Puigsanity: Record-Setting Dodgers Rookie Leaves Vin Scully 'Speechless'
Yasiel Puig has made baseball fun again for the Dodgers. Yes, the 22-year-old Cuban defector had a record-setting week after finally being called up this week to the Show. But he has infused life into a team that had been reeling, lost, and at times hopelessly wayward.
Puig not only became the second player since 1900 to hit four home runs in his first five games but he also tied the Major League record of 10 RBIs in his first five games. He has tremendous power and an arm reminiscent of Raul "el canon" Mondesi's when he roamed right field at Chavez Ravine for the Dodgers. He hits for average and can run. Matt Kemp compared him to Bo Jackson in Spring Training (like they said about Jackson, the ball just comes off of his bat differently).
Puig knows baseball, for sure, but he has made the game fun again for the Dodgers and has even energized legendary announcer Vin Scully, whom Puig actually left speechless this week. All Puig did was get two hits in his debut and throw out a runner with a frozen rope from the warning track to end the game, promptly homer twice in his next game, hit a grand slam agains the Braves to put the Dodgers ahead on Thursday, and hit a game-tying home run on Friday night that enabled the Dodgers to win in 10 innings.
Of course, winning makes the game more fun, and as Nike may attest, solves many problems, but it's the way Puig plays the game that may have given the Dodgers the adrenaline boost and chemistry that money can never buy.
Burdened by a ginormous payroll that makes anything less than a World Series ring an astronomical failure, the Los Angeles Dodgers have been reeling this season, unable to overcome nagging injuries to their superstars and trying to crawl out of the NL West cellar.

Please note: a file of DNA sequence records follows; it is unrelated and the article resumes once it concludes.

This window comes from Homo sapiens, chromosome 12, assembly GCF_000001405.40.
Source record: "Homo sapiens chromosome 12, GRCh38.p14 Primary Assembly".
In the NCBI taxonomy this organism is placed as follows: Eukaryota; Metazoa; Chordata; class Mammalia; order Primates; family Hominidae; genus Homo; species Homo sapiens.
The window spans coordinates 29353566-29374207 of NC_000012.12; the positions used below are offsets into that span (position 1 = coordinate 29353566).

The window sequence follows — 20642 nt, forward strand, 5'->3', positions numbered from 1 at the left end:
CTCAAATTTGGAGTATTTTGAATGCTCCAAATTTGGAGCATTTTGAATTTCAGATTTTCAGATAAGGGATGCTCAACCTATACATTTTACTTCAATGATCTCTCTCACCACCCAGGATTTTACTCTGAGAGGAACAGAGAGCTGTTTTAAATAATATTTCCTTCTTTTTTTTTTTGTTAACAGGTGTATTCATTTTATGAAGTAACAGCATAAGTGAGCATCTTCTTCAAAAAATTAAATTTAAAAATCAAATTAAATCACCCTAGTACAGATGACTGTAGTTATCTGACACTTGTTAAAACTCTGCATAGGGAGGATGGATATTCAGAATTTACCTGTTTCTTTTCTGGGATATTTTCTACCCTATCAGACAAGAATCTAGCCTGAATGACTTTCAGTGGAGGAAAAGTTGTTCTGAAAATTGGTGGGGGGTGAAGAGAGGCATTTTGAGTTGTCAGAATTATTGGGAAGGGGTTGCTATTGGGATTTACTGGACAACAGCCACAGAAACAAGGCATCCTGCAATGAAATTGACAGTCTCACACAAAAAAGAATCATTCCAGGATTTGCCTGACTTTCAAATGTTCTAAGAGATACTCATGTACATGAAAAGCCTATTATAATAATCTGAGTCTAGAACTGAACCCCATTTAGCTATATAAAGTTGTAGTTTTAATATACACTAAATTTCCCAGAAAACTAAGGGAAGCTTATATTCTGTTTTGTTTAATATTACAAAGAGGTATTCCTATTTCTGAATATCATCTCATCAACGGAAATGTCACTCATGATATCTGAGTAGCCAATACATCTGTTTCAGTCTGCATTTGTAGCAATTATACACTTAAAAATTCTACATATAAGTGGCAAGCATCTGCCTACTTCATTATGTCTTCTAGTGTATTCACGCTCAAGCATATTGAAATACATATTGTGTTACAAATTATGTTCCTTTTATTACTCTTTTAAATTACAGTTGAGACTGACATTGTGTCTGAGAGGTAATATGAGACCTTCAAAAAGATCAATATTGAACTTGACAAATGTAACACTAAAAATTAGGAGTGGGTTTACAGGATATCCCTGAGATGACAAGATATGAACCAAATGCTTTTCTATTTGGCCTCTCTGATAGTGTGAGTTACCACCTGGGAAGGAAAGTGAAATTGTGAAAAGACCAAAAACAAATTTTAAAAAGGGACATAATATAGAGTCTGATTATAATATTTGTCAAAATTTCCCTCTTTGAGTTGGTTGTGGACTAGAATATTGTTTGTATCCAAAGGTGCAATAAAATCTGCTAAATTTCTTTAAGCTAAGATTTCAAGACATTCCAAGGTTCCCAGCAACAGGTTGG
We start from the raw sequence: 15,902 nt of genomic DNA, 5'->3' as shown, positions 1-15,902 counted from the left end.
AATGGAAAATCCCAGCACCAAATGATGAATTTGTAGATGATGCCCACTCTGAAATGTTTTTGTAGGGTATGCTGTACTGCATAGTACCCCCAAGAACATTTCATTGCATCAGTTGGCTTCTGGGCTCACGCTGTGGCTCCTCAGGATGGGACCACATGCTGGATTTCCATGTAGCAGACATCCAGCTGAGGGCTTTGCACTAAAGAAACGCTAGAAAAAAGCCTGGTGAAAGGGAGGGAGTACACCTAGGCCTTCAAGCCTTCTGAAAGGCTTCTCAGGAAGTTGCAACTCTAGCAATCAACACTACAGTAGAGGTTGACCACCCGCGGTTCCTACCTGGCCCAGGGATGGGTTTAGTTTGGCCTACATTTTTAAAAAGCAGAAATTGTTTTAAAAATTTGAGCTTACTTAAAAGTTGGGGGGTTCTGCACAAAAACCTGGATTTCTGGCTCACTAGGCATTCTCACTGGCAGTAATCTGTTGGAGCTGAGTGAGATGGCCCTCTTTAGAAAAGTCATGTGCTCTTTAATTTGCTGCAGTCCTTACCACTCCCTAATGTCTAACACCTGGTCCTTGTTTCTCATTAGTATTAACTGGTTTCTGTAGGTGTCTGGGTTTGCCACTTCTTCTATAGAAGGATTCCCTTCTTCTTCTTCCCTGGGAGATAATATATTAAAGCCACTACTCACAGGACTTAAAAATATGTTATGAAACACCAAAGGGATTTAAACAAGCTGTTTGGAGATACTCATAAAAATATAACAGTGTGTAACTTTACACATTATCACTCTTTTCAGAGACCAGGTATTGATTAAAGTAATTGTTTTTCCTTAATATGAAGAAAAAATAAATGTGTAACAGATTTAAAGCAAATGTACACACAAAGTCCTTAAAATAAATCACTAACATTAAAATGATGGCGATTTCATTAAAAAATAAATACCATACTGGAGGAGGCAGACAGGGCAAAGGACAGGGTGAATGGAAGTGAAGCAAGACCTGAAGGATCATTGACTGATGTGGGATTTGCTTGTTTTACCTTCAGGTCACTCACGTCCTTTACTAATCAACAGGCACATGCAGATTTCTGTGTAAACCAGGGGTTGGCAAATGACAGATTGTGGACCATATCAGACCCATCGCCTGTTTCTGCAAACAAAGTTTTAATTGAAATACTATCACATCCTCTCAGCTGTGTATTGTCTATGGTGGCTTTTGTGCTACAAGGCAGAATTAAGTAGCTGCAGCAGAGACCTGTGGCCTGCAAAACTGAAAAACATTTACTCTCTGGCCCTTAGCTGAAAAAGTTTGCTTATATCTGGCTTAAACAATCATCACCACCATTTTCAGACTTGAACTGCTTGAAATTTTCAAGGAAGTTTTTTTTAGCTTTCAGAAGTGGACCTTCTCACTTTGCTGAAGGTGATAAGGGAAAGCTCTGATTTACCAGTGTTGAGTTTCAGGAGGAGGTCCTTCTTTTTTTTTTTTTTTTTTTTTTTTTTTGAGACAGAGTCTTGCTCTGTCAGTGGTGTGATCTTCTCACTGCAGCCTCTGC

The Dodgers gambled on the Cuban defector, and though fans who watched him in Spring Training noticed that he just seemed like he was better than even all of the Major Leaguers on the field, the conventional baseball people still had some doubts.
As the Los Angeles Times noted, "the consensus in baseball was that the Dodgers grossly overpaid when they signed Puig to a seven-year, $42-million contract last June. Skeptics noted there was little known about him and not much of a track record against tough competition."
Breitbart Sports, though, wrote this before the season started about the Dodgers and Puig:
"Yasiel Puig lit up Spring Training, hitting over .500, but he will start the season in Double-A. His potential seems limitless, and should someone in L.A.'s star-studded outfield get hurt, Puig may immediately be called up to show what he can do on the biggest stage."
And Puig has certainly showed this week what he can do. He seems appreciative to be playing in a country where he is free. More importantly, he feels unshackled after feeling like he was playing against inferior competition in the Minor Leagues, which probably bored him. Unique talents like Puig shine under the bright klieg lights--they do not like feeling like they are withering and atrophying away by playing with people that do not make them better players.
Dodgers announcer Vin Scully, the best there ever was, is, and will be at calling games, was left "speechless" after Puig's grand slam on Thursday. Scully, echoing the late Jack Buck's call of Kirk Gibson's home run in 1988 (for the record, Scully's call--"high fly ball into right field ... she is ... gone ... In a year that has been so improbable, the impossible has happened"--was better than Buck's) said he could not believe what he had just seen.
"I have learned over the years there comes a rare and precious moment when there is absolutely nothing better than silence ... to sum up the situation," Scully said on Thursday. "And that was the moment. Holy mackerel."